Understanding and Treating Pollen Allergyby Kathi MacNaughton Health Professional
In this post, I will talk about the various types of pollen allergy and how to manage them. Pollen allergy is probably the most common type of nasal allergy, resulting in symptoms such as runny and stuffy nose, sneezing, wheezing (if you have asthma too) and even eye allergy symptoms like itchiness, weeping and burning.
But What IS Pollen?
First of all, let me define the term "pollen". Pollens are tiny, egg-shaped cells in flowering plants that are necessary to fertilize the plant. The average pollen particle is too small to be seen with the naked eye-it's less than the width of an average strand of human hair.
And here is something else. Pollen is not really a harmful substance in many people. It's just that when you have allergies, your body's immune system interprets the tiny pollen particles your breathe in as dangerous invaders and mounts a defense system that results in your allergy symptoms.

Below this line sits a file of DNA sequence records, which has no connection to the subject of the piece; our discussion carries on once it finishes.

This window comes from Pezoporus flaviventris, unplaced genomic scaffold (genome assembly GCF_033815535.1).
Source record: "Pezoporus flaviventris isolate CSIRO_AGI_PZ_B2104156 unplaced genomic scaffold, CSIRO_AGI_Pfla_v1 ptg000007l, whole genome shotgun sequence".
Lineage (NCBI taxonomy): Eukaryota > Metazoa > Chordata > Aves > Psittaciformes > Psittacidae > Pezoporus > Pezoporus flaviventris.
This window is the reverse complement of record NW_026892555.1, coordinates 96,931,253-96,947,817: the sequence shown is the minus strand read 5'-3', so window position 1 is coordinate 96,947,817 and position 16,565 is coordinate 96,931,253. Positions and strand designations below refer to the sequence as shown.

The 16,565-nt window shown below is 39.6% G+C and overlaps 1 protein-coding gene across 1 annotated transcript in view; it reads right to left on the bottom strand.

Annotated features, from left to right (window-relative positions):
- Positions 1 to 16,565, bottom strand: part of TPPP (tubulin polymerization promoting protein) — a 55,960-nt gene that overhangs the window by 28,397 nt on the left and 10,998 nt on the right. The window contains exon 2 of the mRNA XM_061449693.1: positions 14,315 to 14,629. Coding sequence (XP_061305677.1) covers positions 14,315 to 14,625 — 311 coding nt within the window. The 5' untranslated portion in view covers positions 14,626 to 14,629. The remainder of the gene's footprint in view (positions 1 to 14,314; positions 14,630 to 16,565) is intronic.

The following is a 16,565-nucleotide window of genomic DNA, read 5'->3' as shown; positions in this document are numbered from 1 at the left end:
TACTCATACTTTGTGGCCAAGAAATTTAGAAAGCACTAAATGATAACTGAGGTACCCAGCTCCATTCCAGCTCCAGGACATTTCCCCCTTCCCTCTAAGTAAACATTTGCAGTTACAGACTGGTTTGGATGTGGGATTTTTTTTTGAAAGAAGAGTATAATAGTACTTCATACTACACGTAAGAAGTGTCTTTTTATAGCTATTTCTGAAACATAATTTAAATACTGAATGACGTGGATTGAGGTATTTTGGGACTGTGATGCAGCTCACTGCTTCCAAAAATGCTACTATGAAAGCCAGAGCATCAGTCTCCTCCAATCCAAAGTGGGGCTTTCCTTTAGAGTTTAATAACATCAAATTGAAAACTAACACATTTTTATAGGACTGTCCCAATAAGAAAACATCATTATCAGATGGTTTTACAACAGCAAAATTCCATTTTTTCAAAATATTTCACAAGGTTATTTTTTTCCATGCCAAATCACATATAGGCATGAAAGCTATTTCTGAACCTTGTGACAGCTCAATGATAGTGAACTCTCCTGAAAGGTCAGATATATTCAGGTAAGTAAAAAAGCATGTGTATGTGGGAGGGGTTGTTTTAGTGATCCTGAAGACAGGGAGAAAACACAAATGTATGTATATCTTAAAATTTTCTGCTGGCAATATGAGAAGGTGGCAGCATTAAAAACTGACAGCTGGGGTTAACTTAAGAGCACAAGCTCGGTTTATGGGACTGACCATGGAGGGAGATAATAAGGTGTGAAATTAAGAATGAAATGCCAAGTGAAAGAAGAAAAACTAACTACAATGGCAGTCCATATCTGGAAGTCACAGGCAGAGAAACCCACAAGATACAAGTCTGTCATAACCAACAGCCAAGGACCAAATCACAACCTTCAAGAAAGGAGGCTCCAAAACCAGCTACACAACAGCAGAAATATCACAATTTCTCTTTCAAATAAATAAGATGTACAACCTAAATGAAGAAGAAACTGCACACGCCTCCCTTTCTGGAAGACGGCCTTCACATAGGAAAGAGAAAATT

Pollen counts vary greatly through the year and there are also different types of pollens active at different times during the year. The 3 main types of pollen are:
Tree pollen, most prevalent in the spring
Grass pollen, most prevalent during late spring and summer
Weed pollen, most prevalent during late summer and autumn
Tracking Local Pollen Levels
One way to manage pollen allergy is to reduce your exposure to the pollen in the air. You can do that by knowing when levels are high and staying indoors in air conditioning with the windows closed during those times.
Are All Trees, Grasses and Weeds Potentially Problematic Pollens Producers?
The answer to this question is a qualified no. Although all living plants produces pollen, not all pollen seems to trigger allergies. Here is a rundown of the species in each category that produce problematic pollens...
Trees. When it comes to trees, less than 100 species are known to cause allergies. These are the most common:
Most tree pollen allergies strike during early spring, usually after March 15, but cedar allergies are more often associated with winter pollen allergies in warm climates like Texas, because that is when the cedar tree is pollinating.
Grass. Like trees, not all grasses produce allergy-causing pollens. The main culprits are:
Grasses begin emitting pollens in late spring and throughout the summer.
Weeds. The following weeds are common allergens that bloom in late summer and early fall.
Russian thistle (tumbleweed)
Sages & sagebrush
But by far, the worst weed for pollen is ragweed, which begins pollinating in mid-August and continues until the first frost. A single ragweed plant can release millions of pollen grains into the air each year.